Capping off a landmark year, TikTok’s latest victory lap has it celebrating brand moments that shined on the network.
The string of highlights across 2021 traverse shopping, product development inspired by users, creator collaborations and more. Fashion and beauty loomed large on the list, making the sectors’ appetite for the social video platform clear.
The examples can help brands understand what resonates for TikTok users, which may be an imperative now more than ever. This year saw the tech company moving beyond select retail partners to open up shopping features more broadly, then announce another new milestone shortly after that. After five years, it broke 1 billion users worldwide — a feat that took Facebook eight years to accomplish.
It’s worth noting that Facebook wasn’t broadly available immediately. It opened up from adults and college students to teens after two and a half years, eventually welcoming sign-ups with corporate addresses. Today, Facebook clearly dwarfs the rival, boasting 2.91 billion monthly users as of the third quarter of 2021. So does Instagram, which insider reports say has cracked 2 billion monthly users now. So TikTok still has work to do.
Making sure brands keep spurring interest and activity looks like part of it. To shed light on what it takes to reach its growing user base, TikTok pointed to its recent Culture Driver study with research groups MRC Data and Flamingo. The study found that most users (56 percent) and creators (67 percent) “feel closer to brands they see on TikTok — particularly when they publish human, unpolished content,” the company said. Other times, trends take off by happenstance.
Take #TikTokMadeMeBuyIt, for instance.
From a commerce perspective, the hashtag has proven to be a powerful force. According to the company, it swells with more than 7 billion views to date, fueling sudden pops in purchases, especially among Gen Z consumers.
Skin care brand Peter Thomas Roth saw the effect firsthand with its Instant FirmX eye cream. When a video by relative unknown creator, Trinidad Sandoval, went viral in August, it ignited six months’ worth of sales for the product in one week. The phenomenon hit Clinique as well: After users gushed about the universally appealing color of Almost Lipstick in Black Honey, a classic product conceived 50 years ago, the item flew off the shelves and sent #blackhoney trending with more than 28.2 million views.
No one can plan for random popularity. But companies can, and do, capitalize on it. Some even use it as inspiration to develop new products.
Gap experienced its own comeback story with a vintage brown hoodie. The garment found online fame when a post launched #gaphoodie to more 8.2 million views. The brand responded by bringing the hoodie back, 10 years after it was discontinued, and then let the community vote on the color of its next hoodie, leading to the introduction of the TikTok Super Pink Neon.
Eos created and named a limited-edition shave cream after an influencer’s viral comment — “Bless Your F#@%ing Cooch” — and Isle of Paradise launched the Pro Glow Spray Tan Kit, after seeing fans put its Self-Tanning Water in spray bottles.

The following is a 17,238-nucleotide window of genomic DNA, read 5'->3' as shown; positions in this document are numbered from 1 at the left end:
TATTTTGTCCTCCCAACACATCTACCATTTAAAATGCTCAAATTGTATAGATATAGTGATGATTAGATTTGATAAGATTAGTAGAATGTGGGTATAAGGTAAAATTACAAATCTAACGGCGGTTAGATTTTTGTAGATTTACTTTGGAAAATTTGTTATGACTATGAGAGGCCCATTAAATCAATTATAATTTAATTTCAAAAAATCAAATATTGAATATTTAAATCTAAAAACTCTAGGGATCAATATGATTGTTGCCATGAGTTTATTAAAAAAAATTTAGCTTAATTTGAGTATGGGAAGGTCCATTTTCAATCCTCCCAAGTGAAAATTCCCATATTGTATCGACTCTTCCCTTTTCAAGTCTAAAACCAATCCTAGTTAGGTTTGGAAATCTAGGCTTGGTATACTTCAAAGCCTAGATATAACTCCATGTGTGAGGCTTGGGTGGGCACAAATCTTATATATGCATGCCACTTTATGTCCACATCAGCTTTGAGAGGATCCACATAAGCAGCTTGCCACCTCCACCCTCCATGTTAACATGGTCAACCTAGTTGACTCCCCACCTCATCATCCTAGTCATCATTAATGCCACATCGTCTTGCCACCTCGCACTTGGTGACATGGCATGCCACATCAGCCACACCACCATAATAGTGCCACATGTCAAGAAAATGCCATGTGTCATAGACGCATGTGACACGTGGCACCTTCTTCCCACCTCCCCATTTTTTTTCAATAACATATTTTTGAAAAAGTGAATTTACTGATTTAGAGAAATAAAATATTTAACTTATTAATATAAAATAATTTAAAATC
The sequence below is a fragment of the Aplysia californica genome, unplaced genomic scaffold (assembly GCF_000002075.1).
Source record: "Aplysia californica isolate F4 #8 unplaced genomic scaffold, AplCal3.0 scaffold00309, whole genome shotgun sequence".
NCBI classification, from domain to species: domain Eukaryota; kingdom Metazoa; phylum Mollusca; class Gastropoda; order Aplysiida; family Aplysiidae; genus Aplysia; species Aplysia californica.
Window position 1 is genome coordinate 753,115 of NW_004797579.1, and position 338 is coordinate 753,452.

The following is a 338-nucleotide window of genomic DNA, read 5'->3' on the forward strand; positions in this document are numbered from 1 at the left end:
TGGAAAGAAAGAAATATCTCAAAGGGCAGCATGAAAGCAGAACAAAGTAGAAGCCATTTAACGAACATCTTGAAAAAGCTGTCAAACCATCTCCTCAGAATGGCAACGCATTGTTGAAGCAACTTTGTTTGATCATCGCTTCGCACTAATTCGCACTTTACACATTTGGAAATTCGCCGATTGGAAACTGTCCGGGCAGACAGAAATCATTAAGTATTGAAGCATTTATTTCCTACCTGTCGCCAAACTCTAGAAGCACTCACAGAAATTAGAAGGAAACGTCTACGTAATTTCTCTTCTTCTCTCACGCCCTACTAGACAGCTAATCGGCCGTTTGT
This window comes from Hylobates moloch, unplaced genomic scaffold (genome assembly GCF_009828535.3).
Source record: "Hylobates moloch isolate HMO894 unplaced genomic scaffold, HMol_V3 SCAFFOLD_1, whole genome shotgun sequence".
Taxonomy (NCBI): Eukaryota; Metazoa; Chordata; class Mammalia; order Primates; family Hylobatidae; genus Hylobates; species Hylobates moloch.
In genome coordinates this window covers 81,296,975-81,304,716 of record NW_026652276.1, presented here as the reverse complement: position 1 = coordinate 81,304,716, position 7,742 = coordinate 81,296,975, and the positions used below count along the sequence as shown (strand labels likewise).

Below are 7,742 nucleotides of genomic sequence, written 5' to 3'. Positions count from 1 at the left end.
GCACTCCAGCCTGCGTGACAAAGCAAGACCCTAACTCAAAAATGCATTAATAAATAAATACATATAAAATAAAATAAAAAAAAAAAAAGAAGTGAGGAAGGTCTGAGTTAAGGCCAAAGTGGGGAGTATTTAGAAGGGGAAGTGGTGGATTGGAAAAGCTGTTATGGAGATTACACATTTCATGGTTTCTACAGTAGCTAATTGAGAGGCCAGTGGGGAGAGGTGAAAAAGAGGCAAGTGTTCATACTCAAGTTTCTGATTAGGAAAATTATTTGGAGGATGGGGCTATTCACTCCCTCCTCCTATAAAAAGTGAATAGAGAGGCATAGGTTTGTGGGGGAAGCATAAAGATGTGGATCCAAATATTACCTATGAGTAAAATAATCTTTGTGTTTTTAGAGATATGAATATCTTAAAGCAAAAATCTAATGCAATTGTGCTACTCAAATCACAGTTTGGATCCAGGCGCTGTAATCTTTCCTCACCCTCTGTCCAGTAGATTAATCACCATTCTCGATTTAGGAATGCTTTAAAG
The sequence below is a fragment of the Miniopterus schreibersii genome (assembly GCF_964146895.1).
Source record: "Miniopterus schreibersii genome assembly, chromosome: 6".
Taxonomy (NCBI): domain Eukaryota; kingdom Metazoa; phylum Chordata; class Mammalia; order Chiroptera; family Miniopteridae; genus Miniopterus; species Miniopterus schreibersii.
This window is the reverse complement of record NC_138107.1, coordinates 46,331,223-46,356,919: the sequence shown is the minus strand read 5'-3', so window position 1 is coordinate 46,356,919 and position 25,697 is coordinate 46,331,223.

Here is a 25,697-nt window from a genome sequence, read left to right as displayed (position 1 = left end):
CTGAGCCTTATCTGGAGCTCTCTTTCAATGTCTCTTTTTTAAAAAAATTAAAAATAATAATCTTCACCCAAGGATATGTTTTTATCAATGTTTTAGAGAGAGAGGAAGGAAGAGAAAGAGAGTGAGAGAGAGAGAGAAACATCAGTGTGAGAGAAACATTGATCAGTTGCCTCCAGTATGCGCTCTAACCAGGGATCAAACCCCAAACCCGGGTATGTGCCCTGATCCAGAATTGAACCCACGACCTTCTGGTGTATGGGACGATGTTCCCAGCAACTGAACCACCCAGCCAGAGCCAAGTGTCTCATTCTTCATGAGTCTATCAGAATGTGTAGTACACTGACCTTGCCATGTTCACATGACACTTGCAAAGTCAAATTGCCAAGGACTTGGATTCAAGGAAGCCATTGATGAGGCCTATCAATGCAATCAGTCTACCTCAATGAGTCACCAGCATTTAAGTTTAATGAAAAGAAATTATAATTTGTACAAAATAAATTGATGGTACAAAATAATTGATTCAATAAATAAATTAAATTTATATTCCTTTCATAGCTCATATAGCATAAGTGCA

Other companies proved that, in the TikTok universe, silliness can go a long way.
A joke about Target holding a Walmart shopping cart hostage, from Target employee Jaden Delham, set off a hilarious string of replies. Walmart returned fire by showing its company vest on a red Target ball and writing, “return the cart and we’ll return the ball.” Wackiness ensued. Soon Target and partner brands Ulta Beauty, Apple and others jumped in to offer comments, keeping the gag going.
Turns out, consumers like brands with personality: Walmart increased its followers by 13 times its daily average, while the funny spat helped Target exceed 1 million followers that week.
Of course, momentum isn’t always arbitrary. According to TikTok, companies that understand the platform can make use of its tools to drive popularity.
Fenty Beauty takes on a creator mind-set, joining in community conversations using native features like Text-to-Speech and replying to comments with video. It gives the brand a persona that’s playful and real, TikTok noted.
Other in-app features and effects make online collaborations easy and fun. Ralph Lauren decided to get in on the act. The apparel company, the official outfitter of Team USA for the Olympics, worked with the platform on a custom Branded Effect, then urged people to show off their all-American outfits and Olympic spirit. The campaign paid off, nabbing more than 52.6 million views.
Also spotlighted were mission-driven campaigns, with the tech company calling out Dove, Procter & Gamble and Burt’s Bees for emphasizing values like body positivity, inspiration and self-love.
As a rising social media giant, the company may remember 2021 as the year it came into its own. Now in the post-Trump era, it’s no longer scrambling under the constant threat from an antagonistic administration or a forced sale to new owners. It’s free to focus on the business, technology and brands that have helped deliver its first billion users — and may drive its next billion or more.
Toward that end, TikTok offers some advice: “True to our motto of ‘Don’t Make Ads, Make TikToks,’ our community has taught the industry that when advertising and marketing is loved like entertainment, brands will see incredible results both on and off the platform.”